One moment ...
Default project is now your active project.
Project items

Items saved from this article

This article has been saved
Highlights (0)
Some of your highlights are legacy items.

Highlights saved before July 30, 2012 will not be displayed on their respective source pages.

You can easily re-create the highlights by opening the book page or article, selecting the text, and clicking “Highlight.”

Citations (0)
Some of your citations are legacy items.

Any citation created before July 30, 2012 will labeled as a “Cited page.” New citations will be saved as cited passages, pages or articles.

We also added the ability to view new citations from your projects or the book or article where you created them.

Notes (0)
Bookmarks (0)

You have no saved items from this article

Project items include:
  • Saved book/article
  • Highlights
  • Quotes/citations
  • Notes
  • Bookmarks
Notes
Cite this article

Cited article

Style
Citations are available only to our active members.
Sign up now to cite pages or passages in MLA, APA and Chicago citation styles.

(Einhorn, 1992, p. 25)

(Einhorn 25)

1

1. Lois J. Einhorn, Abraham Lincoln, the Orator: Penetrating the Lincoln Legend (Westport, CT: Greenwood Press, 1992), 25, http://www.questia.com/read/27419298.

Cited article

Federal Reserve Ready to Lower Interest Rates / Say Economists, Analysts
Settings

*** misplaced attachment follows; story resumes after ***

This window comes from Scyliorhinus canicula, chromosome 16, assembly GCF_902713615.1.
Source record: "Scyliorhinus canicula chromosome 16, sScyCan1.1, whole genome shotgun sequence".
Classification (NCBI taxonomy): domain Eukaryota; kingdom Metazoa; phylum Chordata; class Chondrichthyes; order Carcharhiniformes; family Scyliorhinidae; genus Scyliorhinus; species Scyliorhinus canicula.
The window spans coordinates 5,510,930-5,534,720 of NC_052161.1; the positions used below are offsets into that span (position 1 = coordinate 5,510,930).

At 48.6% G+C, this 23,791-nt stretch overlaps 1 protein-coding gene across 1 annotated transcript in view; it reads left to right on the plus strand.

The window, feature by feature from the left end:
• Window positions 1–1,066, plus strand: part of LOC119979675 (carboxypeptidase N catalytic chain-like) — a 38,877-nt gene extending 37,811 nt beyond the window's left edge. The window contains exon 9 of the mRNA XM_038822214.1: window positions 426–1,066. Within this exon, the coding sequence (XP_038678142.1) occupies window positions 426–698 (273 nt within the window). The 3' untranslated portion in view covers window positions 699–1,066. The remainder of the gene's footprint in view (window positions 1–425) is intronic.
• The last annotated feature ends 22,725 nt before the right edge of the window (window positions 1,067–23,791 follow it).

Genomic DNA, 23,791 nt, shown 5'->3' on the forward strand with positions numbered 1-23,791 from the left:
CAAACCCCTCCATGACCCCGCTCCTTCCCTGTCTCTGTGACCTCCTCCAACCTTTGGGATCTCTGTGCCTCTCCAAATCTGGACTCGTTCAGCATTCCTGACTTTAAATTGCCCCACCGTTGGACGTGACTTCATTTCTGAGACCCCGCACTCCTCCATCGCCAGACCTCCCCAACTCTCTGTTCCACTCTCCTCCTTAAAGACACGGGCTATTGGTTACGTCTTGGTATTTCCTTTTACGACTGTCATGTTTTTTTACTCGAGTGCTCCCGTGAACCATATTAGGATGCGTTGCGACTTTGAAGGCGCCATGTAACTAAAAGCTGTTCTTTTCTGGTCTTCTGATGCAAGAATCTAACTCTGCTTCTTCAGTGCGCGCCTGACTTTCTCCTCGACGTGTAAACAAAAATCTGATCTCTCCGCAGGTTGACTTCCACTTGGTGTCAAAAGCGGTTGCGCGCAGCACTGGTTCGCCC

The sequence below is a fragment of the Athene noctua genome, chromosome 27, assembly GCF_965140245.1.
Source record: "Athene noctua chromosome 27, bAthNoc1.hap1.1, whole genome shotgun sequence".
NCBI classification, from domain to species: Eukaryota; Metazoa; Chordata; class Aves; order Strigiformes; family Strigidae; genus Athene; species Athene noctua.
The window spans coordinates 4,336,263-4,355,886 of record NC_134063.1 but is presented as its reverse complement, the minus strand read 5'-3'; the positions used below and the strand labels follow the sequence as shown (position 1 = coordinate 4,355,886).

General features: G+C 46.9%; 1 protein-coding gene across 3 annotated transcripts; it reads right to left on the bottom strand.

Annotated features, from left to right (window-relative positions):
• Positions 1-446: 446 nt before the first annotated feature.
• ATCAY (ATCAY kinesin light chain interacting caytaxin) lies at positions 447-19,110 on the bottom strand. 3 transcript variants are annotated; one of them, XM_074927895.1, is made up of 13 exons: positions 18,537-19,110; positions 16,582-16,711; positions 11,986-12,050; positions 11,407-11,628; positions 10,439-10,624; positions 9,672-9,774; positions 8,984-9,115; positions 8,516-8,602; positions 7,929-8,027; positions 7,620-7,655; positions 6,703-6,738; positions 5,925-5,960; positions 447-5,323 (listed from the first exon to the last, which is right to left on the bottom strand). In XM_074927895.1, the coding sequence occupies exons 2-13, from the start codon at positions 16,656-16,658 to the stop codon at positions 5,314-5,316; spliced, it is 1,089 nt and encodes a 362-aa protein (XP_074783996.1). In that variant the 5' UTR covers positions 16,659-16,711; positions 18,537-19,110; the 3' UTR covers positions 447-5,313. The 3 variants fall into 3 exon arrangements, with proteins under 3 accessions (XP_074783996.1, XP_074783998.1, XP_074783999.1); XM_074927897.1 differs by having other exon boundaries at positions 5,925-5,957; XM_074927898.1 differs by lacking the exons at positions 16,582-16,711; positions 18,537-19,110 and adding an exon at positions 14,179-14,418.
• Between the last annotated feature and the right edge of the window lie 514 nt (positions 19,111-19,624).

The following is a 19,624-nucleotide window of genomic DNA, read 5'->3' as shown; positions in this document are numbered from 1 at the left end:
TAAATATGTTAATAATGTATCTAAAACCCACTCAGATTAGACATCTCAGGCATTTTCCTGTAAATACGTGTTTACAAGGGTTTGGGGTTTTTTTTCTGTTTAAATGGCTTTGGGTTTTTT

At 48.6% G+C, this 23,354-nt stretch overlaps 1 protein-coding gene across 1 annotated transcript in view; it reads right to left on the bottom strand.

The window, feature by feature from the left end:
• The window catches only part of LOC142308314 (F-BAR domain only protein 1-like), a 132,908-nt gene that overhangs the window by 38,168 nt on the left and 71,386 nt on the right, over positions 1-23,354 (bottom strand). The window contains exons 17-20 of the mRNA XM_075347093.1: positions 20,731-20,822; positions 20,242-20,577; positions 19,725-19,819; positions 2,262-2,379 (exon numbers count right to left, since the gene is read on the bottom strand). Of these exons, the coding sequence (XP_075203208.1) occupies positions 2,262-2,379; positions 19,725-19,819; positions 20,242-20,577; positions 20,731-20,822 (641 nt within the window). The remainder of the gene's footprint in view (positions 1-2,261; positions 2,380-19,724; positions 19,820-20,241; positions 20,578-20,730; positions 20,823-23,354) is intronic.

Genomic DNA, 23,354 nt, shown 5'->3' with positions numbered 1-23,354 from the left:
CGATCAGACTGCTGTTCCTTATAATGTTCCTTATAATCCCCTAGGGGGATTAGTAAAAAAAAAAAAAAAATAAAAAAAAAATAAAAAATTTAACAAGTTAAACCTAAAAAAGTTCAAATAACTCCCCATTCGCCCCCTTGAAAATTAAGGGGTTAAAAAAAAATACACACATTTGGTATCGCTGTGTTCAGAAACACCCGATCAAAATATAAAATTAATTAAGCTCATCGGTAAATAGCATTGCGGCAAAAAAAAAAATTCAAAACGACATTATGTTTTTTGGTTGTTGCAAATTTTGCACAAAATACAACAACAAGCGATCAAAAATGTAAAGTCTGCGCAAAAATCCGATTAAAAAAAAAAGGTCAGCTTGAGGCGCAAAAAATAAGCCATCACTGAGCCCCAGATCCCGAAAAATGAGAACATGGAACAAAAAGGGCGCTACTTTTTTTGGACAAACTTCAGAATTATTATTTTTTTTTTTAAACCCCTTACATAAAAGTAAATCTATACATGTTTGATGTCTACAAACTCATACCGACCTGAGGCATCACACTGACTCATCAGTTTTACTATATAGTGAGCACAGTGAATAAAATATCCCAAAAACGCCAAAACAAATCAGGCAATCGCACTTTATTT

Settings

Typeface
Text size Smaller Larger Reset View mode
Search within

Search within this article

Look up

Look up a word

  • Dictionary
  • Thesaurus
Please submit a word or phrase above.
Print this page

Print this page

Why can't I print more than one page at a time?

Help
Full screen

matching results for page

    Questia reader help

    How to highlight and cite specific passages

    1. Click or tap the first word you want to select.
    2. Click or tap the last word you want to select, and you’ll see everything in between get selected.
    3. You’ll then get a menu of options like creating a highlight or a citation from that passage of text.

    OK, got it!

    Cited passage

    Style
    Citations are available only to our active members.
    Sign up now to cite pages or passages in MLA, APA and Chicago citation styles.

    "Portraying himself as an honest, ordinary person helped Lincoln identify with his audiences." (Einhorn, 1992, p. 25).

    "Portraying himself as an honest, ordinary person helped Lincoln identify with his audiences." (Einhorn 25)

    "Portraying himself as an honest, ordinary person helped Lincoln identify with his audiences."1

    1. Lois J. Einhorn, Abraham Lincoln, the Orator: Penetrating the Lincoln Legend (Westport, CT: Greenwood Press, 1992), 25, http://www.questia.com/read/27419298.

    Cited passage

    Thanks for trying Questia!

    Please continue trying out our research tools, but please note, full functionality is available only to our active members.

    Your work will be lost once you leave this Web page.

    For full access in an ad-free environment, sign up now for a FREE, 1-day trial.

    Already a member? Log in now.